To survey the entire roll in greater detail, simply click on the image on the left and then, once you are taken to a new page, click on the image again.
Although age and wear have taken a toll, this small fragment of a Robin Hood ballad, which was never intended to be part of a book, is the only witness to this particular telling of the tale. The earliest Robin Hood manuscripts date to the second half of the fifteenth century, so this fragment is likely an early witness to a version of the ballad that did not survive. The central mission of the Robin Hood we know today – stealing from the rich to give to the poor – was not part of the earliest retellings of the story, which focus more on Robin’s outlaw status and the loyalty shown by his band of “merry men.”
This fragment may have been copied on waste paper to aid the author in compiling a larger codex, or it might have served as a text for reading aloud or even for memorization and performance, but that it survived is truly remarkable. The large leaf next to the ballad is the remainder of the scrap vellum, which appears to originally have been some type of genealogy or family history.
Another treasure in the collection, this Middle English version of Mandeville’s Travels was the last copy in private hands before the Beinecke Library’s acquisition of Professor Takamiya’s collection. There is much debate as to who John Mandeville may have been and to what degree his descriptions of the various regions to which he traveled are based in reality. Among his destinations were the Holy Land, Egypt, Turkey, Persia, Tartary, India, and China. He may have been a model for Chaucer’s own Knight, and his Travels was very popular and widely translated. The popularity of the text illustrates the great desire medieval English people had for knowledge of the lands outside England. That many locations Mandeville described are fictional or plagiarized from other travel narratives was less important than the authority the manuscript claims for itself as the biography of a knowledgeable English knight. This manuscript maintains its original binding and was owned by a prominent Yorkshire family in the Middle Ages.
This manuscript is both a compilation of texts and a composite volume. The contents were copied at various times by several scribes, possibly including amateurs, and the codex even includes both parchment and paper leaves. We cannot draw many conclusions from its current condition, as it was bound in the early eighteenth century and may not have existed in its present form until then. Certainly the contents are miscellaneous enough. While over half the volume consists of a collection of Latin sermons, it also contains devotional poems and prose in Middle English including works by the popular John Lydgate and by “Prester John.” The latter, essentially a travel narrative like Mandeville’s Travels, concerns the legendary patriarch and king, Prester Johan. Identified as the ruler of a nation of Nestorian Christians, he is located by some sources in India or Africa and by others in Asia.
This leaf originally was part of a manuscript now known as the “Stafford Gower” (Huntington Library MS EL 26 A 17), from which seventeen leaves were removed at some point in its long history. John Gower presented this copy of the Confessio amantis to his dedicatee and patron, Henry Bolingbroke, who soon thereafter deposed King Richard II and was crowned King Henry IV.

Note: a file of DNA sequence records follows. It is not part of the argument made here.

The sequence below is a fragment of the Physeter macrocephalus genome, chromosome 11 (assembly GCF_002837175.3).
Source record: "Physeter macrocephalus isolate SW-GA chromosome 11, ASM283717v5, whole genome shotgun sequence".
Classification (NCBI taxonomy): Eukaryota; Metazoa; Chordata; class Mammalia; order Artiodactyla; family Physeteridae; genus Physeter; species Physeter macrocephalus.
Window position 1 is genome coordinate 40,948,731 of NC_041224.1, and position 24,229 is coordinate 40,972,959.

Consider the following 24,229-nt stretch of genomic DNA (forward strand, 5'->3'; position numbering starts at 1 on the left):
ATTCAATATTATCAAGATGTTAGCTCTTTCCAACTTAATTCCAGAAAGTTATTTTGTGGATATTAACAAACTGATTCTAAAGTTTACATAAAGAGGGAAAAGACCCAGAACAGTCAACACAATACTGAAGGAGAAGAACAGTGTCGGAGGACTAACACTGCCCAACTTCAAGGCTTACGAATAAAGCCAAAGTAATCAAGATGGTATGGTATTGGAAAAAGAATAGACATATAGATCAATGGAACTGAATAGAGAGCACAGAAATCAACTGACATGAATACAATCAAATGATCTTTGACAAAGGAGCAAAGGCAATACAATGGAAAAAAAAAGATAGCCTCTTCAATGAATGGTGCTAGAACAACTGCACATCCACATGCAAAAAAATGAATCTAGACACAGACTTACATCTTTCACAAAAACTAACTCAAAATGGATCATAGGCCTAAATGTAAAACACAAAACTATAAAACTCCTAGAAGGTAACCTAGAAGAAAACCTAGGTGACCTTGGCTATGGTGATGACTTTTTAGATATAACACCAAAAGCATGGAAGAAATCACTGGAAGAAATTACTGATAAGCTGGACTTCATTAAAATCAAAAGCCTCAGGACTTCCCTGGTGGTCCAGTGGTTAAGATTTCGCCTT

Because it was copied for the author to present to his noble patron, the manuscript is considered one of the primary authorities for the text of this narrative poem of some 33,000 lines. The Confessio amantis, as its title indicates, consists of the confession of an unhappy lover named Amans (“lover” in Latin). This fragment is from Book 4, in which Amans confesses to having committed the deadly sin of sloth.
This leaf is the only known survival from an otherwise unknown manuscript of Lydgate’s The Fall of Princes. The fragment is neatly copied in an Anglicana script and includes the characteristically English capital letters alternating in red and blue ink as well as a small decorated initial; the full manuscript must have been quite deluxe. Like the Robin Hood ballad stanzas scrawled on a piece of used parchment, which also survives in no other copy, this leaf is a witness to all of the books that did not survive the centuries between their creation and our collections.
The name and number written at the bottom of the page — “Phillipps MS 23554” — testify to one reason why some items did survive. This shelfmark indicates a place for this leaf in the prodigious manuscript collection of Sir Thomas Phillips (1770-1845), who may have owned more than sixty thousand medieval and early modern manuscripts and fragments. That which was collected was preserved.
The Takamiya Collection is also partly defined by the books Professor Takamiya chose not to purchase. During the 1970s, for instance, three unique manuscripts that fit Professor Takamiya’s interests in the history and literature of medieval England came to auction. The first of them is an Anglo-Saxon fragment called the Ely Abbey Farming Accounts. The second is the Book of Margery Kempe, which is an account of Kempe’s life that she had written in the mid-fifteenth century. It is the first autobiographical work by a woman in English and one of the most important medieval accounts of a laywoman and her spirituality; it exists solely in this copy. Possibly the most difficult manuscript for Professor Takamiya to pass up is a codex known today as the Winchester Anthology—the sole manuscript to contain Malory’s Morte Darthur, the topic of Professor Takamiya’s doctoral dissertation. Professor Takamiya felt that all three manuscripts should remain in England because they are crucial elements in the country’s historical patrimony and therefore do not belong in a Japanese collection. They were purchased by the British Library.